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Federal Grand Jury Indictments

Louisiana Woman Indicted in $4.8M Elder Fraud Scheme.

The Eastern District of Texas’ U.S. Attorney Stephen J. Cox said a federal grand jury indicted Monica Ruiz, 44, of Shreveport for her role in an elder fraud scheme.

According to the indictment, Ruiz enlisted various false and fraudulent pretenses, representations, and promises in a scheme to defraud an elderly victim from Bullard, Texas. Among the multiple misrepresentations, Ruiz made to obtain money from the victim were the following:

        – That Ruiz had been in a coma;

        – That Ruiz had brain surgery;

        – That Ruiz was falsely arrested and imprisoned;

        – That Ruiz had bribed a judge and prosecutor;

        – That Ruiz’s son died in a car accident in Pennsylvania;

        – That Ruiz was in a car accident;

        – That Ruiz had a kidney transplant;

        – That Ruiz’s daughter was committed to a mental institution;

        – Authorities had incarcerated Ruiz, and

        – That Ruiz’s grandmother died.

At times, Ruiz impersonated other people in communications with the victim, and at other times, she created and used false personas in communications with the victim. Throughout her scheme, Ruiz obtained more than $4.850 million from the victim.

If convicted, Ruiz faces up to 20 years in federal prison. A grand jury indictment is not evidence of guilt. A defendant is presumed innocent until proven guilty beyond a reasonable doubt in a court of law.

In October 2017, President Trump signed the bipartisan Elder Abuse Prevention and Prosecution Act (EAPPA) into law. The EAPPA’s purpose is to increase the federal government’s focus on preventing elder abuse and exploitation. Subsequently, the Department of Justice launched the Elder Justice Initiative (EJI). Through the EJI, the Department has participated in hundreds of criminal and civil enforcement actions involving misconduct that targeted vulnerable seniors. 

This past March, the Department announced the most massive elder fraud enforcement action in American history, charging more than 400 defendants in a nationwide sweep. The Department has likewise conducted hundreds of training and outreach sessions across the country. The EJI website contains useful information, including educational resources about prevalent financial scams so you can guard against them.

In August, the Eastern District of Texas announced plans to develop a new initiative, in partnership with law enforcement, to increase enforcement efforts to combat transnational elder fraud schemes and their extensive networks of associates and money mules who launder the stolen funds.

If you or someone you know is age 60 or older and has been a victim of financial fraud, help is standing by at the National Elder Fraud Hotline: 1-833-FRAUD-11 (1-833-372-8311). This U.S. Department of Justice hotline, managed by the Office for Victims of Crime, is staffed by experienced professionals who provide personalized support to callers by assessing the victim’s needs and identifying appropriate next steps. Case managers will identify relevant reporting agencies, provide information to callers to assist them in reporting, connect callers directly with good agencies, and provide resources and referrals on a case-by-case basis.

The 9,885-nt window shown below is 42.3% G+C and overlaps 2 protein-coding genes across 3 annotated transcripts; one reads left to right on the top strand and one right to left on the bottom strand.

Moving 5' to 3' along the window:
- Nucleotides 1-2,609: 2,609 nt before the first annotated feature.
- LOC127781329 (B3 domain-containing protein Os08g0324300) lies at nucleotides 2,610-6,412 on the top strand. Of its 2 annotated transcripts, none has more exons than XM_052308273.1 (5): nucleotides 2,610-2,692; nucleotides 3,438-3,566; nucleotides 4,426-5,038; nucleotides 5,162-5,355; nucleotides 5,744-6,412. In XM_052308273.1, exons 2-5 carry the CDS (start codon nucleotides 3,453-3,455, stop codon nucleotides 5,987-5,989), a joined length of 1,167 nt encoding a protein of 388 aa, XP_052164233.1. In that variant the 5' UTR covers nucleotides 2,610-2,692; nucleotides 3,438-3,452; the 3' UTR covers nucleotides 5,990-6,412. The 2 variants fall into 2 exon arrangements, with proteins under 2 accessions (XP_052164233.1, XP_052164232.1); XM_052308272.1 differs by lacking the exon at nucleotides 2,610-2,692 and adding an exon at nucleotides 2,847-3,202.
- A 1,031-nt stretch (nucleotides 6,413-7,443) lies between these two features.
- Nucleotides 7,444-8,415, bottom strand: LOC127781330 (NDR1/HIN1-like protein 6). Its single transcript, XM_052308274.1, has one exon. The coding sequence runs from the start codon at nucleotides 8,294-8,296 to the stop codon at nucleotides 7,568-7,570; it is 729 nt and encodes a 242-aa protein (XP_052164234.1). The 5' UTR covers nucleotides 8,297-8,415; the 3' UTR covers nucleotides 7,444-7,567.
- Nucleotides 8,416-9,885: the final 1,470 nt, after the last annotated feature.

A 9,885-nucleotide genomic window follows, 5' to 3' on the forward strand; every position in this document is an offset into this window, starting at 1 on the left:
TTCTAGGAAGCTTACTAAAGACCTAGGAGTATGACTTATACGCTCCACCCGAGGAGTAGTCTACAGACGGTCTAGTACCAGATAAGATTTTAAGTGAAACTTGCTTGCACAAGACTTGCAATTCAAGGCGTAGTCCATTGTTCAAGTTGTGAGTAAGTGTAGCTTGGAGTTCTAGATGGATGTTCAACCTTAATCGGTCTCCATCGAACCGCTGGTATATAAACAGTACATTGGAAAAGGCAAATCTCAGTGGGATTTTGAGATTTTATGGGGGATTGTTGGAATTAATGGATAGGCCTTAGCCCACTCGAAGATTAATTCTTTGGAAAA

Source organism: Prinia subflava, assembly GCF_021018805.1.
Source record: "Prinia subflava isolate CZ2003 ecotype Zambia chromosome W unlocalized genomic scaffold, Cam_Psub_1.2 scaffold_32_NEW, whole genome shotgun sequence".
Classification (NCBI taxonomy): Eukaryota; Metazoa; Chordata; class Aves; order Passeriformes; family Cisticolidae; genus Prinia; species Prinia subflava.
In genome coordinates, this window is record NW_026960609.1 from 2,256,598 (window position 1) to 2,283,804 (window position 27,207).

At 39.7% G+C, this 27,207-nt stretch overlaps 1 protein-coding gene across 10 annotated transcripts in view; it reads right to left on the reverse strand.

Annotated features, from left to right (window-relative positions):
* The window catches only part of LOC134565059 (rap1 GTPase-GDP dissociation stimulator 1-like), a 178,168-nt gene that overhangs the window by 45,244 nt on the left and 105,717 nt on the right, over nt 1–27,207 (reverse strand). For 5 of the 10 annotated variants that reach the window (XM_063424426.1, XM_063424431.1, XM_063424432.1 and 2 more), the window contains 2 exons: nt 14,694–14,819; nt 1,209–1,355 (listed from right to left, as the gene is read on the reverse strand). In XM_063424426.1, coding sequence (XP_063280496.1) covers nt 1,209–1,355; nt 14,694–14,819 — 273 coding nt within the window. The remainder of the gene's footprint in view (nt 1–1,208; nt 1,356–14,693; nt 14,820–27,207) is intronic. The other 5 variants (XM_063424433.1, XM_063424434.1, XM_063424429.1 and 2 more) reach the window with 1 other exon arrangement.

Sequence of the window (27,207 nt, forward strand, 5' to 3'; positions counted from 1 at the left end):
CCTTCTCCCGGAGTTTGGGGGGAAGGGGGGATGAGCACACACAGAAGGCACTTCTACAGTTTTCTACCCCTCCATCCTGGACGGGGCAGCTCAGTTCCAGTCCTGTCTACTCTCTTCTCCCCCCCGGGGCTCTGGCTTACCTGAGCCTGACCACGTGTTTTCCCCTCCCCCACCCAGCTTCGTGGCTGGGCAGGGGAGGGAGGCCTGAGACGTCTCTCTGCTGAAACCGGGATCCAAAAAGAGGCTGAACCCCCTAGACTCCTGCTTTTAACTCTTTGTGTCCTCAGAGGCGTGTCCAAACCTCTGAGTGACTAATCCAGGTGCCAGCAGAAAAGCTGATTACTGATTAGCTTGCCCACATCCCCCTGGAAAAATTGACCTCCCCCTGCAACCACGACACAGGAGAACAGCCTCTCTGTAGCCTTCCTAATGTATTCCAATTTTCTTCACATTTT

Reporting is the first step. Reporting can help authorities identify those who commit fraud, and reporting certain financial losses due to fraud as soon as possible can increase the likelihood of recovering losses. The hotline is staffed seven days a week from 5:00 am to 10:00 pm Central Standard Time. English, Spanish, and other languages are available.

The U.S. Secret Service, with the assistance of the Tyler Police Department and the Louisiana State Police-Gaming Enforcement Division, investigated this case and is being prosecuted by Assistant U.S. Attorney Nathaniel C. Kummerfeld.

 

North Texas Financial Advisor Who is Alleged to Have Pocketed Over a Million Dollars in Investment Funds Appears in Court.

The Eastern District of Texas U.S. Attorney Stephen J. Cox announced that a federal grand jury indicted Keith Todd Ashley, 48, of Allen. The charge is six counts of wire fraud. Ashley was the owner and chief executive officer of KBKK, LLC, who devised and executed a scheme to defraud investors of approximately $1.1 million. Specifically, Ashley would solicit money from investors for purported investments that he represented were without risk. In reality, Ashley was diverting these investment funds for his use.

According to the indictment, from December 23, 2013, through May 14, 2020, Ashley, as owner and chief executive officer of KBKK, LLC, devised and executed a scheme to defraud investors of approximately $1.1 million. Specifically, Ashley would solicit money from investors for purported investments that he represented were without risk. In reality, Ashley was diverting these investment funds for his use.

If convicted, Ashley faces up to 20 years in federal prison. The United States is also seeking forfeiture for $1.143 million.

The Federal Bureau of Investigation and the Carrollton Police Department. are investigating the case, and Assistant U.S. Attorney Heather Rattan is prosecuting. 

A grand jury indictment is not evidence of guilt. All defendants are presumed innocent until proven guilty beyond a reasonable doubt in a court of law.